While you may not consider extreme leg soreness a good problem, you may want to consider rucking a bit more moderately or walking wearing a weight vest this winter. While the difference between the two isn’t great, there is one. When I walked with barbell plates in a backpack designed to carry school books, I was technically rucking — just not using a heavy-duty rucksack to do so. In their May 2022 Healthline article about rucking, Travis Edwards, PT, MPT and Saralyn Ward say using dumbbells, kettle bells, sandbags, rocks, or even bottles of water inside a backpack works just fine.
However, they stress “for best comfort . . . secure the weight as best as you can so that it doesn’t move or bounce around.” That’s what I found tough to do that day using a school backpack, especially on steep inclines or declines.
The Benefits of a Weight Vest
Yet when I did nearly the same walk years later with a weight vest — because a big-time blizzard kept me from riding outside for 10 days and I was going absolutely stir-crazy — that was not an issue. But you may take issue with purchasing something that could cost more than $100 simply to counteract excessive snowfall. That’s why this article has already explained how cycling can lead to low-bone density.
A Way to Maintain, Even Build, Bone Density
While simply walking a mile or more a day can offset the yearly 1-percent bone loss most encounter after the age of 35, rucking or walking with a weight vest actually adds enough additional stress so that you can do better than break even.
Moreover, if you incorporate the weight vest into the weightlifting you do for your legs, you’ll build bone while you maintain or build muscle. Not only does using a weight vest make all variations of squats, step ups, and lunges safer because your hands are now free to provide additional balance, but it also allows you to adopt a how-low-can-you-go (or high) mentality during those movements — which increases intensity without increasing the risk inherent in adding weight to a barbell — and ultimately makes your efforts in the weight room more likely to lead to more power and endurance on the bike.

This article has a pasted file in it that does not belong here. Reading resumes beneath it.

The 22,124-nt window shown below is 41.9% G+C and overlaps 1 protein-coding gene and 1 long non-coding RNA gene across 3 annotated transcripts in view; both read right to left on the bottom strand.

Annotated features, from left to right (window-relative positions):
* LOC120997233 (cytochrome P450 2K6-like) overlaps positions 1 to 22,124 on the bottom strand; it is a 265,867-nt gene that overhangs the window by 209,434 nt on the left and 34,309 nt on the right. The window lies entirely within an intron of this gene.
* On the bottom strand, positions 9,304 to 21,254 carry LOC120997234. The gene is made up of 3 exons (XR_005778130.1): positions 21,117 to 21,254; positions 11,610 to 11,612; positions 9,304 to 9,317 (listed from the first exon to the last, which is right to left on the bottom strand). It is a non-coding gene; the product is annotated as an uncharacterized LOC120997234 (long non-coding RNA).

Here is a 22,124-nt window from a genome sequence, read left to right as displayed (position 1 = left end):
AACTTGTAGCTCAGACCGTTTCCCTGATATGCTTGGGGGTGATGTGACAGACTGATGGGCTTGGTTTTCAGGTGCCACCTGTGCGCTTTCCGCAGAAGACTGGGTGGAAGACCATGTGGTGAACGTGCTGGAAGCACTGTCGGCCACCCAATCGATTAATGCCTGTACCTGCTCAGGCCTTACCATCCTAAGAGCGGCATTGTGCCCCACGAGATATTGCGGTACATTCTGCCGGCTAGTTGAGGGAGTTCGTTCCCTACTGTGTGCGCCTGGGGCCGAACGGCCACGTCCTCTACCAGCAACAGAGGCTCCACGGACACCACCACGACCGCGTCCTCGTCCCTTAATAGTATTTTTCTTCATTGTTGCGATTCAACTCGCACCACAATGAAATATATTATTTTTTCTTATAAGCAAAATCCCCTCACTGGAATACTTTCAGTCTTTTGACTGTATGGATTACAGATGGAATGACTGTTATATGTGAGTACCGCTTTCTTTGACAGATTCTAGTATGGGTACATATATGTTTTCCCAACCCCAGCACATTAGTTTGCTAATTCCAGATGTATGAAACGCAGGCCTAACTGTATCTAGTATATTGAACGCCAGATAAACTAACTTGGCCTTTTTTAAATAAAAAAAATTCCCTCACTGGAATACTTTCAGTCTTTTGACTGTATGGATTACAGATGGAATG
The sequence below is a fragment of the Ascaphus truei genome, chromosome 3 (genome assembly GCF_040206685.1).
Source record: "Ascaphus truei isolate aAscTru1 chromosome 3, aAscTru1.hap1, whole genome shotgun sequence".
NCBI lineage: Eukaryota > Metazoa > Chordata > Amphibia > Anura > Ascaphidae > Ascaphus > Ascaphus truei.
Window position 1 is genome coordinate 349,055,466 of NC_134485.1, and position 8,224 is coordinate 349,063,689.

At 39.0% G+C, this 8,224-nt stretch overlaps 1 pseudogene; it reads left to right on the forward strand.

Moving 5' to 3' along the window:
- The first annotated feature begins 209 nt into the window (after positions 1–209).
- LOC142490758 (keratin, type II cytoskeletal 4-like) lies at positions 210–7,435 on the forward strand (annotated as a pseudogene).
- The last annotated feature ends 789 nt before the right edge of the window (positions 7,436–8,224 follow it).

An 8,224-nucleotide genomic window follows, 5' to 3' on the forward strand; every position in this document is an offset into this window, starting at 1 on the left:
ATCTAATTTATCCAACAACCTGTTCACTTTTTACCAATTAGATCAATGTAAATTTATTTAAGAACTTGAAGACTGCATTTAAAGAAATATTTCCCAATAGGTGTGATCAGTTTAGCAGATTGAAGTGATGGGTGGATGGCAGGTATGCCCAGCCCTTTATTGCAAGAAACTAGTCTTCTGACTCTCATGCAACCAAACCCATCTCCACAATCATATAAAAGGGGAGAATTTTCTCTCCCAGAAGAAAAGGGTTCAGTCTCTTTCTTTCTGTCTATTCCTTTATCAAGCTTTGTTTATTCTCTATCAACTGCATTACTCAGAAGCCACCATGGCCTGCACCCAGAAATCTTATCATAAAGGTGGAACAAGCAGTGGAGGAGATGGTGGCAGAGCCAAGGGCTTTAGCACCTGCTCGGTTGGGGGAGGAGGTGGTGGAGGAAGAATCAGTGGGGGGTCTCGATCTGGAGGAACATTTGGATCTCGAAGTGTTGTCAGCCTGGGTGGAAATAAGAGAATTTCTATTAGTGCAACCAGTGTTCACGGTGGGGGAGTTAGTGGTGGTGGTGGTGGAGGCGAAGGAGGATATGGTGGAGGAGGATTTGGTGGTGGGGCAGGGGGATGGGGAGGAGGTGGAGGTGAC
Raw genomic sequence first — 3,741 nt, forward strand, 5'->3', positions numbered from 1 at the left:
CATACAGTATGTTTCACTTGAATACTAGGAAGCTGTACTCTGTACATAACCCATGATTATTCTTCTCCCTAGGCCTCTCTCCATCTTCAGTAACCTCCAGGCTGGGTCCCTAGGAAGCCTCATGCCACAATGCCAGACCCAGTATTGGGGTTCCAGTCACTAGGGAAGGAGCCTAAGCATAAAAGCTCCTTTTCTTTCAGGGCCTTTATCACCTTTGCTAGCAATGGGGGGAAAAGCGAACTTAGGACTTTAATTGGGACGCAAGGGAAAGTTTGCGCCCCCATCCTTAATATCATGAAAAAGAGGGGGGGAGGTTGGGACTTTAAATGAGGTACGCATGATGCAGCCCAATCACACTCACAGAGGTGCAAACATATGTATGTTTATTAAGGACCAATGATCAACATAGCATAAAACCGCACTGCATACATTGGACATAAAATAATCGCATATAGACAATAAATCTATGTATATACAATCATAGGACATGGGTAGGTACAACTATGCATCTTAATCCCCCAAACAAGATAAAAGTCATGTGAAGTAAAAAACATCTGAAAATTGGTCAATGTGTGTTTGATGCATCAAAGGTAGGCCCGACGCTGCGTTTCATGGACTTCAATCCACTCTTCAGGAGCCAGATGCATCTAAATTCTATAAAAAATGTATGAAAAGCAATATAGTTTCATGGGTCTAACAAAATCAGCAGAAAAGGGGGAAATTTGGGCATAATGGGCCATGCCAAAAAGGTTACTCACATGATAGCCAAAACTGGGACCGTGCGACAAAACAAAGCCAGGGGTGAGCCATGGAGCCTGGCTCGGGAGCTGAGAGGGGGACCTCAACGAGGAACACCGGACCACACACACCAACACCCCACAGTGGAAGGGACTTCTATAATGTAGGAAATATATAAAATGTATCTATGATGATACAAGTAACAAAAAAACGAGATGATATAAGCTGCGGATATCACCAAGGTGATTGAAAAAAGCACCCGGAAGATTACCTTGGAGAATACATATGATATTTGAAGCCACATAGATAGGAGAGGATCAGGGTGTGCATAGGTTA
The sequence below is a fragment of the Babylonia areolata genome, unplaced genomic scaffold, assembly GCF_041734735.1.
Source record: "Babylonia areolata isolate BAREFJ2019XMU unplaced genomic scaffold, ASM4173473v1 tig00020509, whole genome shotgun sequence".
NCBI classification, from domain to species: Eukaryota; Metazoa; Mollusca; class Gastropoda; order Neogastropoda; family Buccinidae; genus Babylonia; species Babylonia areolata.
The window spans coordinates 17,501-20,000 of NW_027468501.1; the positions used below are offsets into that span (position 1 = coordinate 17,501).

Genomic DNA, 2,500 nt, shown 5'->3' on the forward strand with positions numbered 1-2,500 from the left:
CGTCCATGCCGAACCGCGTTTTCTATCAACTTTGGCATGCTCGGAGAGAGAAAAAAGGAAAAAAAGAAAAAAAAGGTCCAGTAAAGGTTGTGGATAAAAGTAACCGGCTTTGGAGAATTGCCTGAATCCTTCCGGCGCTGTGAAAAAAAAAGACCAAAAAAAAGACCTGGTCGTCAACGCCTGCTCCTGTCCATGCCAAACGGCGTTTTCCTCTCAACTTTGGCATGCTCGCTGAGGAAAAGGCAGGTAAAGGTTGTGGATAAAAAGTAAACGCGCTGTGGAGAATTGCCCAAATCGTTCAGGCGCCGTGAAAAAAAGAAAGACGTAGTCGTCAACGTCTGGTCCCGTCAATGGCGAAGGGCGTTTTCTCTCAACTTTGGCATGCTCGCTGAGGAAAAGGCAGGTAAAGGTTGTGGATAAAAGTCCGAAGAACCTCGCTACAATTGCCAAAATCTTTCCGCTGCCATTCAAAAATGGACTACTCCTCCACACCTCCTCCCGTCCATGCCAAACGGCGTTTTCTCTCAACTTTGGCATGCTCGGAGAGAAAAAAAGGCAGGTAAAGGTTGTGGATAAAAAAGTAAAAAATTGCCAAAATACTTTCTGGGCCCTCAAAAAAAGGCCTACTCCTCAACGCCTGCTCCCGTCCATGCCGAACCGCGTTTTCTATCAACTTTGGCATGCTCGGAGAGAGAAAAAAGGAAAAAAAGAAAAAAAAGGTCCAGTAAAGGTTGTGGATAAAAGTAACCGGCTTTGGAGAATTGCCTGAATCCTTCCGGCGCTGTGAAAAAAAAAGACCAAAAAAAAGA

Weight Vest Work Works for Seniors, Too
If you’re no longer a youngster and wondering if weight vest workouts might be too hard for you, take heart in a study published in January 2019 by the Journal of Clinical Medicine.
In it, 11 participants between the ages of 65 and 74 worked out on their own wearing a weight vest while following an “individualized progressive step exercise program” for six weeks. Compared to the participants’ pretests, the posttests showed on average an 11 percent increase in lower-limb power, a 9 percent increase in stair-climb time, and a 10 percent improvement in stair-climbing power. Increases substantial enough that the paper ends by suggesting such training “has the potential to prolong independence and prevent age-related health conditions such as sarcopenia.”
Kevin Kolodziejski began his writing career in earnest in 1989. Since then he’s written a weekly health and fitness column and his articles have appeared in magazines such as “MuscleMag,” “Ironman,” “Vegetarian Times,” and “Bicycle Guide.” He has Bachelor and Masters degrees in English from DeSales and Kutztown Universities.
A competitive cyclist for more than 30 years, Kevin won two Pennsylvania State Time Trial championships in his 30’s, the aptly named Pain Mountain Time Trial 4 out of 5 times in his 40s, two more state TT’s in his 50’s, and the season-long Pennsylvania 40+ BAR championship at 43.